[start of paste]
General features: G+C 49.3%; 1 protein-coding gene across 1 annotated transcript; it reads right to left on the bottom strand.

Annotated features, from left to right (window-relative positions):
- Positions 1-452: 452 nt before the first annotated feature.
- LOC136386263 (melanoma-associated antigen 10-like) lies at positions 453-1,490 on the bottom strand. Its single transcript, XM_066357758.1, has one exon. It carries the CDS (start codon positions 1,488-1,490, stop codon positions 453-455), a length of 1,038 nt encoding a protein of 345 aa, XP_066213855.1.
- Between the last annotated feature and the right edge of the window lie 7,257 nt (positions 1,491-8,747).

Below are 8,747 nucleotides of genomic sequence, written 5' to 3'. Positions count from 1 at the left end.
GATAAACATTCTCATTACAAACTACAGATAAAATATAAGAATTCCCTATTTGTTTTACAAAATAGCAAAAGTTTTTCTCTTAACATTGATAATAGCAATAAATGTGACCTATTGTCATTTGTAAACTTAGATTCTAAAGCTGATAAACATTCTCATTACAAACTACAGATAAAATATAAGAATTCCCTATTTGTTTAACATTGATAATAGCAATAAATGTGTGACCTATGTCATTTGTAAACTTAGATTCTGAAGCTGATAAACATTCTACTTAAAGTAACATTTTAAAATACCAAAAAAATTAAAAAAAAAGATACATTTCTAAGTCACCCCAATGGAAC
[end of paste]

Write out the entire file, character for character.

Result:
General features: G+C 49.3%; 1 protein-coding gene across 1 annotated transcript; it reads right to left on the bottom strand.

Annotated features, from left to right (window-relative positions):
- Positions 1-452: 452 nt before the first annotated feature.
- LOC136386263 (melanoma-associated antigen 10-like) lies at positions 453-1,490 on the bottom strand. Its single transcript, XM_066357758.1, has one exon. It carries the CDS (start codon positions 1,488-1,490, stop codon positions 453-455), a length of 1,038 nt encoding a protein of 345 aa, XP_066213855.1.
- Between the last annotated feature and the right edge of the window lie 7,257 nt (positions 1,491-8,747).

Below are 8,747 nucleotides of genomic sequence, written 5' to 3'. Positions count from 1 at the left end.
GATAAACATTCTCATTACAAACTACAGATAAAATATAAGAATTCCCTATTTGTTTTACAAAATAGCAAAAGTTTTTCTCTTAACATTGATAATAGCAATAAATGTGACCTATTGTCATTTGTAAACTTAGATTCTAAAGCTGATAAACATTCTCATTACAAACTACAGATAAAATATAAGAATTCCCTATTTGTTTAACATTGATAATAGCAATAAATGTGTGACCTATGTCATTTGTAAACTTAGATTCTGAAGCTGATAAACATTCTACTTAAAGTAACATTTTAAAATACCAAAAAAATTAAAAAAAAAGATACATTTCTAAGTCACCCCAATGGAAC